I had an experience recently I feel I need to share. I’ve written before about atheists being the “silent minority”. People react to atheists in ways they would never react to people who were different in any other religion, philosophy, or lifestyle vector. To wit:
I was having dinner at a large gathering, and sitting next to a wonderful woman whom I have known for years. She is likely the sweetest most earnest person you can imagine. (She’s the sort of woman who would assure Quasimodo that the hump was kinda cute. You get the idea.) At one point, the conversation at the table turned to politics and it didn’t surprise me at all that she was a dyed-in-the-wool Bush fan. But, I had already tipped my hand by then. So I asked her what she admired about Bush.
She went on about how spiritual he was and that she admired how he exercised everyday. I noted that it wasn’t clear to me why his work-out habits made him a better leader and that while I respected his spirituality, it was also his over-the-top zealotry which made me nervous. She then stated/asked, “Well Tim, you must be a spiritual person, aren’t you?” While I didn’t wish to make a big deal of the statement, it would have been disingenuous for me to just nod and let it go. So I said that while I had a very strong personal philosophy and morality, that no, I was not spiritual as she defined it. I was an atheist.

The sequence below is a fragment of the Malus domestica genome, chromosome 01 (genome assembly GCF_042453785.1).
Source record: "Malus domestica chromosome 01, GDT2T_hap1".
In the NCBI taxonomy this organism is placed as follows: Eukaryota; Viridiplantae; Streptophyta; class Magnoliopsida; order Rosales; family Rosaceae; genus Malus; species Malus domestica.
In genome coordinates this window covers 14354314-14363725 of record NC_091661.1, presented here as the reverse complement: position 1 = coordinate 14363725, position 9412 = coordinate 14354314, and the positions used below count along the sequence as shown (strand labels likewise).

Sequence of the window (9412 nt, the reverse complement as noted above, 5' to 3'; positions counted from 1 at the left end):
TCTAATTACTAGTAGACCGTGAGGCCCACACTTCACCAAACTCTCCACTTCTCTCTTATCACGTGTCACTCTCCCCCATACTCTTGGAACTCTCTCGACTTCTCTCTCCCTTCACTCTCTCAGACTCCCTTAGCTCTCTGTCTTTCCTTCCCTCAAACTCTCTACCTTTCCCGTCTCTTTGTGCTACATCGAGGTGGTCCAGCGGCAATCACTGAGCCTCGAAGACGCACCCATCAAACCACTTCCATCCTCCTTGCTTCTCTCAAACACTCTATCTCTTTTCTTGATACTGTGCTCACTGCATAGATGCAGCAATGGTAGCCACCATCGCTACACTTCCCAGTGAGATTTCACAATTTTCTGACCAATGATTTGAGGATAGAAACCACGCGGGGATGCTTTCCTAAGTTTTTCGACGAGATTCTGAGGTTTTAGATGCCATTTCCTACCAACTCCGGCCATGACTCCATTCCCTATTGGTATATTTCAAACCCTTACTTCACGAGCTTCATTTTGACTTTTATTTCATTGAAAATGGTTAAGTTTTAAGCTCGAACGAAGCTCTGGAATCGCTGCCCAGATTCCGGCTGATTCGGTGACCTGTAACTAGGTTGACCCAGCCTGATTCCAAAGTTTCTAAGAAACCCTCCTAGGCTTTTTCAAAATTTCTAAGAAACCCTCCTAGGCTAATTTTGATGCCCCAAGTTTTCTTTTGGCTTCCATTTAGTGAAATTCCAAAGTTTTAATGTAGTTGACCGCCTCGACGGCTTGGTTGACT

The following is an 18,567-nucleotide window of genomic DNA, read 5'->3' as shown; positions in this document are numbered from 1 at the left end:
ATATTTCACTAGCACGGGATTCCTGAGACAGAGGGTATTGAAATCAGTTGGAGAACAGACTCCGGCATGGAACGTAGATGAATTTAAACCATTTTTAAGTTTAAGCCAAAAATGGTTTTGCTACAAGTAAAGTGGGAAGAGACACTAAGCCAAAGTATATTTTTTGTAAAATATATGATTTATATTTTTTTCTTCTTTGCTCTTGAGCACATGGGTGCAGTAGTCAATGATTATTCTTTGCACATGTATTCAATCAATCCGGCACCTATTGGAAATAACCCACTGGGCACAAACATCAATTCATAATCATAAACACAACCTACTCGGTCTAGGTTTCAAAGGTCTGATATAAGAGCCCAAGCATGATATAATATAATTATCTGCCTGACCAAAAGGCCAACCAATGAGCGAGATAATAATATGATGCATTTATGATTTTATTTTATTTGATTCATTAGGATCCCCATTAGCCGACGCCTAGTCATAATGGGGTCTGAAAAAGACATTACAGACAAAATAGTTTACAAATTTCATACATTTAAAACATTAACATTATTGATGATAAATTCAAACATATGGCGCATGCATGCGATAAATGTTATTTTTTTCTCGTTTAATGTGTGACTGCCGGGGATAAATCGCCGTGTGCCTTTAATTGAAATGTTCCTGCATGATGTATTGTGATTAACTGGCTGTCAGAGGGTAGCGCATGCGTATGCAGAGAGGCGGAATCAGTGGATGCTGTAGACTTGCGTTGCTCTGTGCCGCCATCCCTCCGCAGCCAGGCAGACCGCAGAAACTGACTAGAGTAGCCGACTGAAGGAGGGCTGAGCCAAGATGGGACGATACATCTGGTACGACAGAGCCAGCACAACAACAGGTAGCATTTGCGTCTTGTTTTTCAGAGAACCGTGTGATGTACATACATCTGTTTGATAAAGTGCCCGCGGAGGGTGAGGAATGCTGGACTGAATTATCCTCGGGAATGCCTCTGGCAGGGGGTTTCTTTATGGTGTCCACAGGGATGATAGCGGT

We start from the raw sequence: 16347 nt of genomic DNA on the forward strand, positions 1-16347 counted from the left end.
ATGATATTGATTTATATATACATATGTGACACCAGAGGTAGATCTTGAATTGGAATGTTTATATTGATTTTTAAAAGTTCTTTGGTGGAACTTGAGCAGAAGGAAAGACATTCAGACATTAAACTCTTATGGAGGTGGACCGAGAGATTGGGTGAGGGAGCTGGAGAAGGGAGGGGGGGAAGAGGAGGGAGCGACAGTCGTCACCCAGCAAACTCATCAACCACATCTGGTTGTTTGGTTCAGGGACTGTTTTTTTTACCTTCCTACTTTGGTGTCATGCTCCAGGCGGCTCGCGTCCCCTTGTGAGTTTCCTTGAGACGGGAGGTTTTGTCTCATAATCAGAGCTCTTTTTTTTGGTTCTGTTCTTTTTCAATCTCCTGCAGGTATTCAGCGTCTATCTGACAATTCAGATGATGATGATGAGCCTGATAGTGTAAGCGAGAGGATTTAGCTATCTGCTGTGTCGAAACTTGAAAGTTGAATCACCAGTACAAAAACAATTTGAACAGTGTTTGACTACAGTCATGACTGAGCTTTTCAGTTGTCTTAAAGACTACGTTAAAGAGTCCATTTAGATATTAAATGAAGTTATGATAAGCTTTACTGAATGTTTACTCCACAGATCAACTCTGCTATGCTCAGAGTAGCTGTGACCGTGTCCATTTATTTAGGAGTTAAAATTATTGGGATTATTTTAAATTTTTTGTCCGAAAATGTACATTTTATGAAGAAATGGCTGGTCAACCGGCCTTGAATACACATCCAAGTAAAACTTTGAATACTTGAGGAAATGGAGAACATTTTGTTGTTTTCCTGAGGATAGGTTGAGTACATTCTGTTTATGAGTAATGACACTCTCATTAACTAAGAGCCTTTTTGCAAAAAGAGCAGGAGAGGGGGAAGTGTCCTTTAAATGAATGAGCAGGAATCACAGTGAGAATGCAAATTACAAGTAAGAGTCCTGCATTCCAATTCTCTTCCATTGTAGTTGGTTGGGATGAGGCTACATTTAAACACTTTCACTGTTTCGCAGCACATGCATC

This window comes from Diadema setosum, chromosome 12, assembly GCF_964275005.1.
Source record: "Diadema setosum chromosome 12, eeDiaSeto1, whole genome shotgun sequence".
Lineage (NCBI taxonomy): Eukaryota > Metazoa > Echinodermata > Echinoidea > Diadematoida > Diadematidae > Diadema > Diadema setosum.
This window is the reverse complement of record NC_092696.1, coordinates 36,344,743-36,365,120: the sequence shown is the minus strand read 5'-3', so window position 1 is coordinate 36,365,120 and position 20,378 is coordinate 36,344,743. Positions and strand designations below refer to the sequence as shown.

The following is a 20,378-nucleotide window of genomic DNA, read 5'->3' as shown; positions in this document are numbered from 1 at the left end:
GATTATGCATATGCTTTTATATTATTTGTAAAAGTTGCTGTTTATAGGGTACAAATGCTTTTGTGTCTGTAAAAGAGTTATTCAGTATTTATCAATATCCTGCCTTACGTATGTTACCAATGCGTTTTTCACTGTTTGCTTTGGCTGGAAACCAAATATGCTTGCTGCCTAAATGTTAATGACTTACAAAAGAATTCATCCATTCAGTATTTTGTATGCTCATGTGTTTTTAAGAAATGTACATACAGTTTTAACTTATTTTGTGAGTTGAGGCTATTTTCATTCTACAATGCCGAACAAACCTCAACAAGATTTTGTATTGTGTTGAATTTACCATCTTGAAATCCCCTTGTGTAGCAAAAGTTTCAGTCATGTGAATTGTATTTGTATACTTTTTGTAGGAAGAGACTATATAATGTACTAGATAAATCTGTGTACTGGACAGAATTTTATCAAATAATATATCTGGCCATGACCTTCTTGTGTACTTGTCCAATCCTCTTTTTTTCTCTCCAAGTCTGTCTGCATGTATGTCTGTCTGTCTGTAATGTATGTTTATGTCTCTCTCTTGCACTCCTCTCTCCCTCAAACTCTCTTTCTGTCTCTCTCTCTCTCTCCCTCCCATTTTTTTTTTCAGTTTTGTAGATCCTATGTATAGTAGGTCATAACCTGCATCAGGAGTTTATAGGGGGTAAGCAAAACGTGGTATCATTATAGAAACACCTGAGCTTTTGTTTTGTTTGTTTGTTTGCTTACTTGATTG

She reacted with, “Oh Tim…”, and an expression on her face which would have been more suitable had I just revealed that I had terminal cancer and 3 weeks to live. She clearly had no idea how to handle this information, and the conversation abruptly turned to lighthearted things. We went on as if the last five minutes had never occurred.
To be clear, I wasn’t offended by the reaction, and I’m not picking on her. I’ve seen this reaction over and over – and still it amazes me. This is a world where a person saying they are Jewish, Muslim, gay, lesbian, etc. is taken in passing. Yet it seems atheists must still be invisible and outside people’s conscious experience. (Everybody probably knows a few, they just don’t know they do.) Jews used to note that well-intentioned people simply assumed that they were Jewish only because no one had yet brought Jesus into their lives. I doubt many people would view Judaism that way today. Yet atheism is viewed that way. It is viewed as a deficiency (or worse, an opportunity) by well intentioned Christians.
There are certainly “default atheists” out there. People who are atheists because they’ve never been exposed to anything else. Curiously, there are way more “default Christians” out there. Both are worthy of pity as their lives remain relatively unexplored. But inasmuch as you would probably not proceed from the assumption that the Methodist dining to your left is in need of your pity, why would you assume the atheist is?